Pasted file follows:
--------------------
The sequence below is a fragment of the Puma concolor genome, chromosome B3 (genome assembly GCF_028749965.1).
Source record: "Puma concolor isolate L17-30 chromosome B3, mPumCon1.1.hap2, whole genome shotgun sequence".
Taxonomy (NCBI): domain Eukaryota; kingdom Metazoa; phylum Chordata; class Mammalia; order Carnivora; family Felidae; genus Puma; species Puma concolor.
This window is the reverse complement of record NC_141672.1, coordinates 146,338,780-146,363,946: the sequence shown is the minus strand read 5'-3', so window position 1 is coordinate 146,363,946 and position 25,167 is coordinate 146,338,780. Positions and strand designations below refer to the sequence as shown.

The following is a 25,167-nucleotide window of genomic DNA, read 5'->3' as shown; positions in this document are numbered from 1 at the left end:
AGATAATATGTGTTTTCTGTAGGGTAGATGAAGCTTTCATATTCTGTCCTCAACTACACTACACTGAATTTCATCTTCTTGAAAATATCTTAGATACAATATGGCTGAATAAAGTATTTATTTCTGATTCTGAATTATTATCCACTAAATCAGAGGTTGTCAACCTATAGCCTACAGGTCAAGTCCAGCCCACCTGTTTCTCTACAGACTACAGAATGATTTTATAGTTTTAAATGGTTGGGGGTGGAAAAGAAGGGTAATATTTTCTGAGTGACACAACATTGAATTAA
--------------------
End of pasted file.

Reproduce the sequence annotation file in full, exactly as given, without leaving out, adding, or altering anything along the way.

The sequence below is a fragment of the Puma concolor genome, chromosome B3 (genome assembly GCF_028749965.1).
Source record: "Puma concolor isolate L17-30 chromosome B3, mPumCon1.1.hap2, whole genome shotgun sequence".
Taxonomy (NCBI): domain Eukaryota; kingdom Metazoa; phylum Chordata; class Mammalia; order Carnivora; family Felidae; genus Puma; species Puma concolor.
This window is the reverse complement of record NC_141672.1, coordinates 146,338,780-146,363,946: the sequence shown is the minus strand read 5'-3', so window position 1 is coordinate 146,363,946 and position 25,167 is coordinate 146,338,780. Positions and strand designations below refer to the sequence as shown.

The following is a 25,167-nucleotide window of genomic DNA, read 5'->3' as shown; positions in this document are numbered from 1 at the left end:
AGATAATATGTGTTTTCTGTAGGGTAGATGAAGCTTTCATATTCTGTCCTCAACTACACTACACTGAATTTCATCTTCTTGAAAATATCTTAGATACAATATGGCTGAATAAAGTATTTATTTCTGATTCTGAATTATTATCCACTAAATCAGAGGTTGTCAACCTATAGCCTACAGGTCAAGTCCAGCCCACCTGTTTCTCTACAGACTACAGAATGATTTTATAGTTTTAAATGGTTGGGGGTGGAAAAGAAGGGTAATATTTTCTGAGTGACACAACATTGAATTAA